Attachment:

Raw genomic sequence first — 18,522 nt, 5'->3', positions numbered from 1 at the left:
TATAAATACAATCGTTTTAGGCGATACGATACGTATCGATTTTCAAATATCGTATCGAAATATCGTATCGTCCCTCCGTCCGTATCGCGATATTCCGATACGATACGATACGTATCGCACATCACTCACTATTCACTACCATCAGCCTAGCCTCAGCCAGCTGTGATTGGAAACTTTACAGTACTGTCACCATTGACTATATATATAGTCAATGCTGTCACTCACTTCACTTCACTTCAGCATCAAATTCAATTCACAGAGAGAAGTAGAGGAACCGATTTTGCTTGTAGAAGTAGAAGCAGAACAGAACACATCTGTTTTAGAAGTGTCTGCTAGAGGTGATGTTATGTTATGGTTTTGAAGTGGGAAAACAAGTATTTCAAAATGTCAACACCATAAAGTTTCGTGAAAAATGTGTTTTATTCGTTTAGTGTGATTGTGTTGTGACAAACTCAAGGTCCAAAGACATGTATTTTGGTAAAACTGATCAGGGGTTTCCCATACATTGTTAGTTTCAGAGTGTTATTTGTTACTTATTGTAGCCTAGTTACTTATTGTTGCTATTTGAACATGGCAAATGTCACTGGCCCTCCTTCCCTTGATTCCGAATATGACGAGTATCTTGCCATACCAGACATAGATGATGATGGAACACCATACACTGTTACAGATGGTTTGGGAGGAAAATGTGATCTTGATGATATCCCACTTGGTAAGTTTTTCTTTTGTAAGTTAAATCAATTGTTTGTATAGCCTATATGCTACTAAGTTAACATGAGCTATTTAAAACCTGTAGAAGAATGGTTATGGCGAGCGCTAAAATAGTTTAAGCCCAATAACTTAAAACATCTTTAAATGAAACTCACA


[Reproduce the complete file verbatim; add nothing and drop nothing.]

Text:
Raw genomic sequence first — 18,522 nt, 5'->3', positions numbered from 1 at the left:
TATAAATACAATCGTTTTAGGCGATACGATACGTATCGATTTTCAAATATCGTATCGAAATATCGTATCGTCCCTCCGTCCGTATCGCGATATTCCGATACGATACGATACGTATCGCACATCACTCACTATTCACTACCATCAGCCTAGCCTCAGCCAGCTGTGATTGGAAACTTTACAGTACTGTCACCATTGACTATATATATAGTCAATGCTGTCACTCACTTCACTTCACTTCAGCATCAAATTCAATTCACAGAGAGAAGTAGAGGAACCGATTTTGCTTGTAGAAGTAGAAGCAGAACAGAACACATCTGTTTTAGAAGTGTCTGCTAGAGGTGATGTTATGTTATGGTTTTGAAGTGGGAAAACAAGTATTTCAAAATGTCAACACCATAAAGTTTCGTGAAAAATGTGTTTTATTCGTTTAGTGTGATTGTGTTGTGACAAACTCAAGGTCCAAAGACATGTATTTTGGTAAAACTGATCAGGGGTTTCCCATACATTGTTAGTTTCAGAGTGTTATTTGTTACTTATTGTAGCCTAGTTACTTATTGTTGCTATTTGAACATGGCAAATGTCACTGGCCCTCCTTCCCTTGATTCCGAATATGACGAGTATCTTGCCATACCAGACATAGATGATGATGGAACACCATACACTGTTACAGATGGTTTGGGAGGAAAATGTGATCTTGATGATATCCCACTTGGTAAGTTTTTCTTTTGTAAGTTAAATCAATTGTTTGTATAGCCTATATGCTACTAAGTTAACATGAGCTATTTAAAACCTGTAGAAGAATGGTTATGGCGAGCGCTAAAATAGTTTAAGCCCAATAACTTAAAACATCTTTAAATGAAACTCACA